Maybe its the sign on St Paul’s Cathedral “Let’s fully welcome refugees”. At a time when asylum seekers are being universally demonised by government, newspapers and popular opinion, Melbourne proudly announces its support of “the least of these” . Perhaps its because so many Melbournians have come from migrant backgrounds and they understand just how vulnerable are these newest potential Australians. Melbourne proudly displays its cultural, social and political independence in this billboard which captures your gaze as you emerge from the iconic Flinders St station. Adjacent to the station is Federation Square, a meeting place for friends, political protest and spontaneous musical and dramatic displays. It’s a dynamic space that changes its function and tone on a daily basis. I’m always curious to see what’s going on in the square.
This is the first time I’ve been to Melbourne in eighteen months and I’m starting to rekindle my appreciation for this southern Australian capital. My location this time is South Melbourne, a more upmarket area than the working class suburb of Port Melbourne. Although the area is undergoing constant renovation and gentrification, you can still come across some of the long term residents walking their elderly dogs, willing to stop and chat while the stressed out mortgage holders barely have time to say hello.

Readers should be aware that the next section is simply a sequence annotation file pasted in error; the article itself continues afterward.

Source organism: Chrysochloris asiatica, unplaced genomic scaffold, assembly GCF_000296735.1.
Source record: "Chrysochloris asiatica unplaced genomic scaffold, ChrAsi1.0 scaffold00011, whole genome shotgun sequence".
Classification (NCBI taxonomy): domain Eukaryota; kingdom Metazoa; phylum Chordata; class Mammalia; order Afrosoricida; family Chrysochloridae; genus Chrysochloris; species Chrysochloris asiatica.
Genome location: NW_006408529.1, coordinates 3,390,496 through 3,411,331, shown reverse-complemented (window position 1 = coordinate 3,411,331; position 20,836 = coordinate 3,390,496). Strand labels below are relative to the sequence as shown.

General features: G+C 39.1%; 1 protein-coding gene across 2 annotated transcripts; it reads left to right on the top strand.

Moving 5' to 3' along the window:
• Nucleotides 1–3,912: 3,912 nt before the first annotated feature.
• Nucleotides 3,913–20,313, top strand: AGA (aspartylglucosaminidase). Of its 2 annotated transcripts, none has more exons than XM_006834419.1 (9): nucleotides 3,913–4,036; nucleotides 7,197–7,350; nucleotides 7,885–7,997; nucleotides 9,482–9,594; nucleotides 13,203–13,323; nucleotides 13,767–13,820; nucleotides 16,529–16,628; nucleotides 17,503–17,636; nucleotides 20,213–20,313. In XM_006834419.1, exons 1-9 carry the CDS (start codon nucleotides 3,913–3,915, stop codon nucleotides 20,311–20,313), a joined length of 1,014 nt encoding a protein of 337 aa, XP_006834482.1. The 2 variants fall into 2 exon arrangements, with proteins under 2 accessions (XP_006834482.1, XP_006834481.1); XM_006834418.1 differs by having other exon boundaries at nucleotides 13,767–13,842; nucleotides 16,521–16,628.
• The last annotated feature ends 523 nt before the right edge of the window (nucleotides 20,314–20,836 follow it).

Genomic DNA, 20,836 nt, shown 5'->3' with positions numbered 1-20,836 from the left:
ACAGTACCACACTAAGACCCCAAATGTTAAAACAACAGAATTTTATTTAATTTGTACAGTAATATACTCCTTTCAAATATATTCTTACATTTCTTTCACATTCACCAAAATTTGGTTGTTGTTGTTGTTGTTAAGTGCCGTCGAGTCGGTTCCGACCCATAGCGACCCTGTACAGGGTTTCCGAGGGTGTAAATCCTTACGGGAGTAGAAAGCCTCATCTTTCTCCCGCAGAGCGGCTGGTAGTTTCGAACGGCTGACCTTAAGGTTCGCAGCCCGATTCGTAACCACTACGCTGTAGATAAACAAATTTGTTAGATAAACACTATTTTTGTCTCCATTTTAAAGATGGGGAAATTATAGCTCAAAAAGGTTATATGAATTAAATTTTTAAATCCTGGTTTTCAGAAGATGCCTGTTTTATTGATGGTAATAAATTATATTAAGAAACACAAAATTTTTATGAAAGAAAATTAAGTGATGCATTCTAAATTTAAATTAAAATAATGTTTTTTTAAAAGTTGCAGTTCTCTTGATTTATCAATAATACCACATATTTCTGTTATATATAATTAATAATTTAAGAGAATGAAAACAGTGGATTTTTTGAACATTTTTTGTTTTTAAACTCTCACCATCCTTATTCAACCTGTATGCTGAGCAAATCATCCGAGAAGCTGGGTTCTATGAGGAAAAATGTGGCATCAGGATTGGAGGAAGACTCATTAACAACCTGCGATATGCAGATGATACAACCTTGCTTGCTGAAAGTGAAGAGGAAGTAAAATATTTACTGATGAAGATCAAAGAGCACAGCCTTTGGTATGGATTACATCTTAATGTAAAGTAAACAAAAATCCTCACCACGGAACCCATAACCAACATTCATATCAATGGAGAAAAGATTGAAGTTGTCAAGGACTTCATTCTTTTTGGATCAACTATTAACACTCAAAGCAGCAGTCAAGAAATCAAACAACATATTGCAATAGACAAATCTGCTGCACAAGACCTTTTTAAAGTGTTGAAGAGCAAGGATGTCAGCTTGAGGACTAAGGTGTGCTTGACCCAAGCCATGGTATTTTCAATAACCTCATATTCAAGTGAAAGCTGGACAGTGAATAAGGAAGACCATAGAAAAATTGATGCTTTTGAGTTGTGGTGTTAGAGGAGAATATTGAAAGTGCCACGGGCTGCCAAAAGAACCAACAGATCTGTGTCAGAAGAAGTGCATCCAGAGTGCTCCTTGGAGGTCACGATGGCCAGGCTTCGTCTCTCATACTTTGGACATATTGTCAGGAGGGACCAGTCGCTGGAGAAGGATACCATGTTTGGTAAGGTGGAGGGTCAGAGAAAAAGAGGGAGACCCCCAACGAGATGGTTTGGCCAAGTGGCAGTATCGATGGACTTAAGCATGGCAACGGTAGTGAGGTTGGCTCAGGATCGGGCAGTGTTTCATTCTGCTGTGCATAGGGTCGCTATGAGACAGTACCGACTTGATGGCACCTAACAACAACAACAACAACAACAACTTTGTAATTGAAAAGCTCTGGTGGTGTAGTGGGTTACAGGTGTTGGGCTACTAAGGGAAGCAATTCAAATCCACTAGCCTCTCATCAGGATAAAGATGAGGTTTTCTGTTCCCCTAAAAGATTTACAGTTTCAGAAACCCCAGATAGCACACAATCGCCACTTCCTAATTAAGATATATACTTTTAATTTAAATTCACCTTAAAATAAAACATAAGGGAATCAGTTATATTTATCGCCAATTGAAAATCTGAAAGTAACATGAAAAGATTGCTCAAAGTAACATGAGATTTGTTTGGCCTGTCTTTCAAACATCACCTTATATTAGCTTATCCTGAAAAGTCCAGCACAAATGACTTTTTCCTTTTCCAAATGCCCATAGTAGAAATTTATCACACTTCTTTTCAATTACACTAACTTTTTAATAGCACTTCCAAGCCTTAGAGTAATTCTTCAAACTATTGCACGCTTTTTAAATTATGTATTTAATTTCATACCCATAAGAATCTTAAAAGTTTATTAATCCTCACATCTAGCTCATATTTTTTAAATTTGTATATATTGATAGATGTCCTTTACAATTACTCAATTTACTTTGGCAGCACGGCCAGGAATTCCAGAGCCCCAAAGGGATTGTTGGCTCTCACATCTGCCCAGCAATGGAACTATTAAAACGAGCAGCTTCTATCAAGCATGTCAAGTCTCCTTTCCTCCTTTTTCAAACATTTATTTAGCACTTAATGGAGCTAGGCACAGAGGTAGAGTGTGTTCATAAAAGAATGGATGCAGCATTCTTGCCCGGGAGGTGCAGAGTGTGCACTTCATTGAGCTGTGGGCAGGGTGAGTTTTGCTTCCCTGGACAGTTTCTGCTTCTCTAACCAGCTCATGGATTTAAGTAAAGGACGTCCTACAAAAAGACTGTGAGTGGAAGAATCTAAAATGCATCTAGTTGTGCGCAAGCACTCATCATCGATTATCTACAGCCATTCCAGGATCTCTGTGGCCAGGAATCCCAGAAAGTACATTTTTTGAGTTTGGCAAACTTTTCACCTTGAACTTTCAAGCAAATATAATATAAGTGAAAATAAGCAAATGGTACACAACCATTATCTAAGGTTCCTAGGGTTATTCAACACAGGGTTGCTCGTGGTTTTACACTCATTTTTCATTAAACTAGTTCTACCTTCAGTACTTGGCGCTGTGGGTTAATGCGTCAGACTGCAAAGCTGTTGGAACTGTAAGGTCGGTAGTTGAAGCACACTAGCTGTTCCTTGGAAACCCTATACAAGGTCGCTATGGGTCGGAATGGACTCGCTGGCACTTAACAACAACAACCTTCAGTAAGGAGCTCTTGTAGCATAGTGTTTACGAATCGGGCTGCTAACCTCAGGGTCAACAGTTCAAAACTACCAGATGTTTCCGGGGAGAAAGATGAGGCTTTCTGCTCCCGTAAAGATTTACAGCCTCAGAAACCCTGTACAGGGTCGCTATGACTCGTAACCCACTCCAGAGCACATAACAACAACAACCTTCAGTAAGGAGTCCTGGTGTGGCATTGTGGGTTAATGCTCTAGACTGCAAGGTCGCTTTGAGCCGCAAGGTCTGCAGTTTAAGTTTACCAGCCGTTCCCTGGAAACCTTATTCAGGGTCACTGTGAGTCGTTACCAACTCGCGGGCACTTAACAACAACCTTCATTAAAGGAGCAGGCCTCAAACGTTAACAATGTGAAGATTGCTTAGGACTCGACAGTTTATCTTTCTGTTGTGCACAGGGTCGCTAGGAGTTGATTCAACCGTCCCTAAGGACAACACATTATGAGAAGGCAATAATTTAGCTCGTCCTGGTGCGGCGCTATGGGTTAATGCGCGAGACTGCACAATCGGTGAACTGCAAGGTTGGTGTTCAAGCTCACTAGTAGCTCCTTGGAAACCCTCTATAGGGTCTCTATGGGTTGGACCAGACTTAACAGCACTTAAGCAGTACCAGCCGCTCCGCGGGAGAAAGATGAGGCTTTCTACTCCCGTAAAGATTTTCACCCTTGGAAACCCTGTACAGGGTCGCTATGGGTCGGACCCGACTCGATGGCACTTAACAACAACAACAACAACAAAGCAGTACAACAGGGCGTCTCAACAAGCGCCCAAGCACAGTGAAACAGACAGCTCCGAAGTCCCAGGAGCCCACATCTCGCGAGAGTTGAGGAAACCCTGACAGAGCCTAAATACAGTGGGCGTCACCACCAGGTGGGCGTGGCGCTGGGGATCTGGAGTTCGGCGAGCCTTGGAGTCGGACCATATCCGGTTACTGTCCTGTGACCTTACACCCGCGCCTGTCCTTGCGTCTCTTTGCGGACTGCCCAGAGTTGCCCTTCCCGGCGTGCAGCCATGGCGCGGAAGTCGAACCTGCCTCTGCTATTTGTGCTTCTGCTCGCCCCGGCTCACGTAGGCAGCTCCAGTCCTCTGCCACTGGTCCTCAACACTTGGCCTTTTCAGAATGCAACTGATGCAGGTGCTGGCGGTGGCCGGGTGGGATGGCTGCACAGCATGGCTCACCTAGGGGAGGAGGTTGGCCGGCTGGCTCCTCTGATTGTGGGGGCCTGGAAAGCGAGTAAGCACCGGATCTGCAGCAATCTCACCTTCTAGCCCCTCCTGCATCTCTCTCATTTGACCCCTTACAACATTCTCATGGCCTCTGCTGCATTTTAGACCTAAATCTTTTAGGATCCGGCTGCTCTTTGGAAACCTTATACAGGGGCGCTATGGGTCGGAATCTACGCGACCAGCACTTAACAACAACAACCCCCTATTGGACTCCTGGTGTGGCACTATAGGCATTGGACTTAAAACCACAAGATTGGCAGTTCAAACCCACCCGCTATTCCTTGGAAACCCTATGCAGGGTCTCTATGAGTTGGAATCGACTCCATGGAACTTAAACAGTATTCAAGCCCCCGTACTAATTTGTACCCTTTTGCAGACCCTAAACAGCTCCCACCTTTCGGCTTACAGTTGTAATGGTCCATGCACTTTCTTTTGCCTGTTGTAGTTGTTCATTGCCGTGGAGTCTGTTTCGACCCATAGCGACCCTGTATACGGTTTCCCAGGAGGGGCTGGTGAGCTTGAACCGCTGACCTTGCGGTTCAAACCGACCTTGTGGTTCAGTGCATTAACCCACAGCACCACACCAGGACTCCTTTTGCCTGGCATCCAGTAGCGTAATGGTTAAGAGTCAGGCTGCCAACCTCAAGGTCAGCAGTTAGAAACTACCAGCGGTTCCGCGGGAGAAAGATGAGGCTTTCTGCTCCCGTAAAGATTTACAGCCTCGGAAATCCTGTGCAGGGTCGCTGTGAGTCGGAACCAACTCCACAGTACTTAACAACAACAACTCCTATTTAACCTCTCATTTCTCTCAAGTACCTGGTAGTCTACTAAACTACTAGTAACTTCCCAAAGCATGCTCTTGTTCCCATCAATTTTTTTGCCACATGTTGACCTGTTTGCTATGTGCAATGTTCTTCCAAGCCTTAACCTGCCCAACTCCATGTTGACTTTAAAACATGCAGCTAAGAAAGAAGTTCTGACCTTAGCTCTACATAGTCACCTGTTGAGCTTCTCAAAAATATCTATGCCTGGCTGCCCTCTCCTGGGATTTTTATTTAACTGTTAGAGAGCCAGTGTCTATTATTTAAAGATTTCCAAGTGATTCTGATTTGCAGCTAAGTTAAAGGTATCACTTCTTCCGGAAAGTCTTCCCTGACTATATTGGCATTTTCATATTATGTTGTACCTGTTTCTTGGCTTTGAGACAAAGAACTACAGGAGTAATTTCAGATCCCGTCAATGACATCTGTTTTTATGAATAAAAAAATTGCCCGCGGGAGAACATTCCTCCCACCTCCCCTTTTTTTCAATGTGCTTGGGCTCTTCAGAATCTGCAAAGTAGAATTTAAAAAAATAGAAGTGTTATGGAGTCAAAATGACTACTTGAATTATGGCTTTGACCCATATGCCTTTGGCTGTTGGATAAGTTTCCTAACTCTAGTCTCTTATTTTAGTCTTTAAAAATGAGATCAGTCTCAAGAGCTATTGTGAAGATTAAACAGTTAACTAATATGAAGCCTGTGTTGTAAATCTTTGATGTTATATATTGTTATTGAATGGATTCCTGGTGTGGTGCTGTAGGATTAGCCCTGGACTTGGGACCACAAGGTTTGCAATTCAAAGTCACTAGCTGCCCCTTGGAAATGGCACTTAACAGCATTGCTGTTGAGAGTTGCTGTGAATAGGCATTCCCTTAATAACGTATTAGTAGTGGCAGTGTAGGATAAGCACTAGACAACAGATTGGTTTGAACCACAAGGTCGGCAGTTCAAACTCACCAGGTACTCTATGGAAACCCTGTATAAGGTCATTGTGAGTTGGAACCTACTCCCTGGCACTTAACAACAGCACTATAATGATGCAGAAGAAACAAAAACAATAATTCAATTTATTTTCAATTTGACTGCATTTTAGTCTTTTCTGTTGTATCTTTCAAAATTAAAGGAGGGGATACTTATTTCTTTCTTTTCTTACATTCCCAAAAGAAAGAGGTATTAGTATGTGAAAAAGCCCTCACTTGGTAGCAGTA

Of course the coffee has to be one of the things I love about the place. Not just the coffee,but the way the baristas try to catch your eye as you walk past and warmly welcome you as you enter the café. You are spoiled for choice in this caffeine loving city so it is no surprise that Starbucks, who spent a lot of money trying to seduce the sophisticated coffee loving Melbournians to their “dark” side, failed and admitting defeat, have now withdrawn from the Melbourne market. The competition for coffee customers is stiff and café owners know that a highly skilled barista can be a valuable tool for creating and maintaining a solid customer base. I recently heard an ABC presenter state the importance of “his” barista, admitting that he would tell his barista things about himself he would be reluctant to share with his best friend. To be a barista in this city is to possess a certain level of kudos not found in cafes in other cities and towns.
South Melbourne markets, a 10 minute bike ride away, are a new discovery on this visit. I love that foetid smell of rotting fruit which seems somehow, to calm the edginess of the yuppies and hipsters as they do their weekly shopping.
Then there is the shopping. I love the recycle shops and warehouses along Brunswick and Gertrude Streets in Fitzroy/Carlton, Lygon St and Sydney Rd, where you can mingle with drag queens and models as we all look for that elusive bargain.
Most of all, I love Melbourne’s diversity. Of ideas, beliefs, religions, dress, culture,and politics. It is this quality which makes for a sophisticated, dynamic city. And I didn’t mention the weather once!
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